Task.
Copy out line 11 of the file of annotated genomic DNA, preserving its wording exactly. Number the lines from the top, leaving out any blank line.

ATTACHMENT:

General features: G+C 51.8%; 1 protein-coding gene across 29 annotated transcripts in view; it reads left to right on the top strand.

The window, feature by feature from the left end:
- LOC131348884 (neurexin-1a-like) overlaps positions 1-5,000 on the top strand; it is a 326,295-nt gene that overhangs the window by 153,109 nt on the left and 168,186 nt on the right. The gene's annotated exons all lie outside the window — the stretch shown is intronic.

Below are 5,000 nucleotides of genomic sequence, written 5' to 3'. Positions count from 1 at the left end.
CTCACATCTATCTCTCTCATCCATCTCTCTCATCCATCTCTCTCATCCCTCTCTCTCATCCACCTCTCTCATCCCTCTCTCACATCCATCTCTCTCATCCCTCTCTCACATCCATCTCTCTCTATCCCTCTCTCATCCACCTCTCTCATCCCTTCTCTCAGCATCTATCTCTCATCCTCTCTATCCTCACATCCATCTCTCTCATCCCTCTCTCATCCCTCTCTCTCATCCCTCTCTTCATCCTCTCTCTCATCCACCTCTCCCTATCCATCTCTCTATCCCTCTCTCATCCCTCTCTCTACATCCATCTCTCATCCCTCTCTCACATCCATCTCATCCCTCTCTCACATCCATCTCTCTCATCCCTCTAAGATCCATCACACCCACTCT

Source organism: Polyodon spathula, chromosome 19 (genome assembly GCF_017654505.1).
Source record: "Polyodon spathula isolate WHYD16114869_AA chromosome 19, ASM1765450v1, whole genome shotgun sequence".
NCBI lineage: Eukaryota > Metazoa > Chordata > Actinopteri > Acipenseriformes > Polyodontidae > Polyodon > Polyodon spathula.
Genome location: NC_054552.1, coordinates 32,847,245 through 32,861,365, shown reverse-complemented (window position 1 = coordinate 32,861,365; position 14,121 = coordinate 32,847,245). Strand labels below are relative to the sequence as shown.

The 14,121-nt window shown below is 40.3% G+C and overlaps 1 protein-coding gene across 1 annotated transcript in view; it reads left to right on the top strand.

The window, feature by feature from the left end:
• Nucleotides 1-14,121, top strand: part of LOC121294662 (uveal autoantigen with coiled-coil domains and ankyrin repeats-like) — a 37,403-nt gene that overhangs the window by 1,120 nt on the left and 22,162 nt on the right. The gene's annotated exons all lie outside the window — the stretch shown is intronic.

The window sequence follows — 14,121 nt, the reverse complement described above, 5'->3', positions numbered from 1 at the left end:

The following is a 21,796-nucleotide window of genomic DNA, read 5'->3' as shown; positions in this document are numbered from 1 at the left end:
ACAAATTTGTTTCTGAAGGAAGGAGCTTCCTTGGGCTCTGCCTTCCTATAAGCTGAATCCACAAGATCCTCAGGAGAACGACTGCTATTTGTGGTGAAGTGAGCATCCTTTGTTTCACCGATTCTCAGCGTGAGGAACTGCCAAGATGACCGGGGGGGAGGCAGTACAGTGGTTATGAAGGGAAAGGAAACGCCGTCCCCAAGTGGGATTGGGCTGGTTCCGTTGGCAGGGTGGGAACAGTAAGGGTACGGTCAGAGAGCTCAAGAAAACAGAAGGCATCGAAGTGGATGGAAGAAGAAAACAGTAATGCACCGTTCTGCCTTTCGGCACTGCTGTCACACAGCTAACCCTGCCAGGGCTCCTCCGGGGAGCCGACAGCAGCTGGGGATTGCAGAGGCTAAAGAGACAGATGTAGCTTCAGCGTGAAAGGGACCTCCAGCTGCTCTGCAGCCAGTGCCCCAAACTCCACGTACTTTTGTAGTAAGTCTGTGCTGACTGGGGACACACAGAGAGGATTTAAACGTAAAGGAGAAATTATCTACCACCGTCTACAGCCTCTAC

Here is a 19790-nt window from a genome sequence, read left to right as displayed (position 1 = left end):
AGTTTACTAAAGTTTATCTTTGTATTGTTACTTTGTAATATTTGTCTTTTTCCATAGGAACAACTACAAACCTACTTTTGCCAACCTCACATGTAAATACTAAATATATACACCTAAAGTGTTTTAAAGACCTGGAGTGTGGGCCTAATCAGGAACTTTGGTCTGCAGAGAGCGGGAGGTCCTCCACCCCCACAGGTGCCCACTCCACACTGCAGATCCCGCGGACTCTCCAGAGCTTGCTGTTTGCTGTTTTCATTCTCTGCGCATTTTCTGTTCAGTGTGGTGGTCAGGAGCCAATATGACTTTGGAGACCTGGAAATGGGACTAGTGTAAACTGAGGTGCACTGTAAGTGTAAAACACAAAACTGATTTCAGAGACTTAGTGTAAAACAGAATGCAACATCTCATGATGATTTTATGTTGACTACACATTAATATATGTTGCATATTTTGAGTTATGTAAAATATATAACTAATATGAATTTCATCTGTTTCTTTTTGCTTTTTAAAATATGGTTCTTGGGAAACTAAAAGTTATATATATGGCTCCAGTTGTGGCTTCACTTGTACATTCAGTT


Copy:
The window, feature by feature from the left end: